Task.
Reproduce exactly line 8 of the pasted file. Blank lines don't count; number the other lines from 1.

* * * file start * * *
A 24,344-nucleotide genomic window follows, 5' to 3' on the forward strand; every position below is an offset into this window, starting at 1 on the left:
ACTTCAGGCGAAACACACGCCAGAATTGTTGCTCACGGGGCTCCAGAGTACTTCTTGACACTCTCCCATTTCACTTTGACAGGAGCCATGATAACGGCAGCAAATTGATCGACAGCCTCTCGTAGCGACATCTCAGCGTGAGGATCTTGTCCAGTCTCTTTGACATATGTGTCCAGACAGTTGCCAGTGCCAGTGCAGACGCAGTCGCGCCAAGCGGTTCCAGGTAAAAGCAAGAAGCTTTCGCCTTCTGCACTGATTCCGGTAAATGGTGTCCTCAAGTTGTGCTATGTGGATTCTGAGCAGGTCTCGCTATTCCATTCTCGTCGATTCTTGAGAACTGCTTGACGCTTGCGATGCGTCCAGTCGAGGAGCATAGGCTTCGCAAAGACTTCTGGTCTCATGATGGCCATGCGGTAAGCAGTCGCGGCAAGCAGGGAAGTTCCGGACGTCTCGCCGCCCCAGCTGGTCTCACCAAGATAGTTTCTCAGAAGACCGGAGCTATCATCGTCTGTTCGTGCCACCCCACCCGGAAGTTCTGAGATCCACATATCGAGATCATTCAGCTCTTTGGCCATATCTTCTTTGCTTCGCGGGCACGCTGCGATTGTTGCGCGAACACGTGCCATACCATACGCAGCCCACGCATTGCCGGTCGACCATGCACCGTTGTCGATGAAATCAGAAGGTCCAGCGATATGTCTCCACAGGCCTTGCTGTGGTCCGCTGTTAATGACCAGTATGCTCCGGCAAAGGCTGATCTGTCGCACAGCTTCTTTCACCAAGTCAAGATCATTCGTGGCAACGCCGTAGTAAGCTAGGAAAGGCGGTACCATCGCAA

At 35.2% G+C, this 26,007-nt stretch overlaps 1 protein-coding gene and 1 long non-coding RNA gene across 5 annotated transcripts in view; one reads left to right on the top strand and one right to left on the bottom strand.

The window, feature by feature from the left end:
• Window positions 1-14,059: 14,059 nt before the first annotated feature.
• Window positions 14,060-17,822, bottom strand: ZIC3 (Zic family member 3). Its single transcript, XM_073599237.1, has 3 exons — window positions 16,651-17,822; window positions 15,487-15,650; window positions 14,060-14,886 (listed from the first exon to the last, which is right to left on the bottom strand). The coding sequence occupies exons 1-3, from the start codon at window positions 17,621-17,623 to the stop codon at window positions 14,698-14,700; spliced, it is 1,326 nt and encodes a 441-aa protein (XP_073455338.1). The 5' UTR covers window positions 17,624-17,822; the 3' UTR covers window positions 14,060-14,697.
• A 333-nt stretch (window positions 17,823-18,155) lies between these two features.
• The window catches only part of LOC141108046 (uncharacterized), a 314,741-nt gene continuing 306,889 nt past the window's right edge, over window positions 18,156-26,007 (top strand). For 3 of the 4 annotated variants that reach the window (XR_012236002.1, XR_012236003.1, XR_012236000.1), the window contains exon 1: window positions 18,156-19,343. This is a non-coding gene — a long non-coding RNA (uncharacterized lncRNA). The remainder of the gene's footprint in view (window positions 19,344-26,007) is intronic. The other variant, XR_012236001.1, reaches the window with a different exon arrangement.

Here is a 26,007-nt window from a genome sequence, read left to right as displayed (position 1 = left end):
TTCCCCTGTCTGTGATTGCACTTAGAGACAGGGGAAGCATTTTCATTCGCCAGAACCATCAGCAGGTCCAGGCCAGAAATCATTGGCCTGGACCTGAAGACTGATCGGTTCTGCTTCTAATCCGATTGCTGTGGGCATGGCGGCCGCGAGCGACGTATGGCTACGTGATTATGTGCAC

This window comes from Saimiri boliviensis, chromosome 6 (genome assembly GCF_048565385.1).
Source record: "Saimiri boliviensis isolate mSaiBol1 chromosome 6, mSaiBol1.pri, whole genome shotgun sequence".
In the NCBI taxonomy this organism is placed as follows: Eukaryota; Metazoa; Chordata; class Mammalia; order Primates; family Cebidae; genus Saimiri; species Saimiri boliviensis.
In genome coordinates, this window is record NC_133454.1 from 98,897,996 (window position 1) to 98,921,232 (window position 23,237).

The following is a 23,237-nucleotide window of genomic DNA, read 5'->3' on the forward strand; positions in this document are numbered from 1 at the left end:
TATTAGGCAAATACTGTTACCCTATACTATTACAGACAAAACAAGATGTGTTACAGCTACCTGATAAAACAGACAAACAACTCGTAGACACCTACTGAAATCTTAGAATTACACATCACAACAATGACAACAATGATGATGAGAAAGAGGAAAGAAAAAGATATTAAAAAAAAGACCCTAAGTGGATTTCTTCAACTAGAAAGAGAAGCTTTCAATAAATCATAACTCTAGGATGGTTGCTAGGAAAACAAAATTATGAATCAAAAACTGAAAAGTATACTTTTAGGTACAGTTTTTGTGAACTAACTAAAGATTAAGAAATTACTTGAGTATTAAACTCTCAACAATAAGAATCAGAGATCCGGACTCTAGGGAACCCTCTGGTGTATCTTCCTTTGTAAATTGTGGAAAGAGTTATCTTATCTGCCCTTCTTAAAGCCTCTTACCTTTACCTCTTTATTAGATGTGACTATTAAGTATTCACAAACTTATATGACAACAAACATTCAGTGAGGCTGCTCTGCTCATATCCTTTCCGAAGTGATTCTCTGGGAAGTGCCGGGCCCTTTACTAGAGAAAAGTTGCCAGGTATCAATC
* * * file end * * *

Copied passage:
• The window catches only part of LOC141108046 (uncharacterized), a 314,741-nt gene continuing 306,889 nt past the window's right edge, over window positions 18,156-26,007 (top strand). For 3 of the 4 annotated variants that reach the window (XR_012236002.1, XR_012236003.1, XR_012236000.1), the window contains exon 1: window positions 18,156-19,343. This is a non-coding gene — a long non-coding RNA (uncharacterized lncRNA). The remainder of the gene's footprint in view (window positions 19,344-26,007) is intronic. The other variant, XR_012236001.1, reaches the window with a different exon arrangement.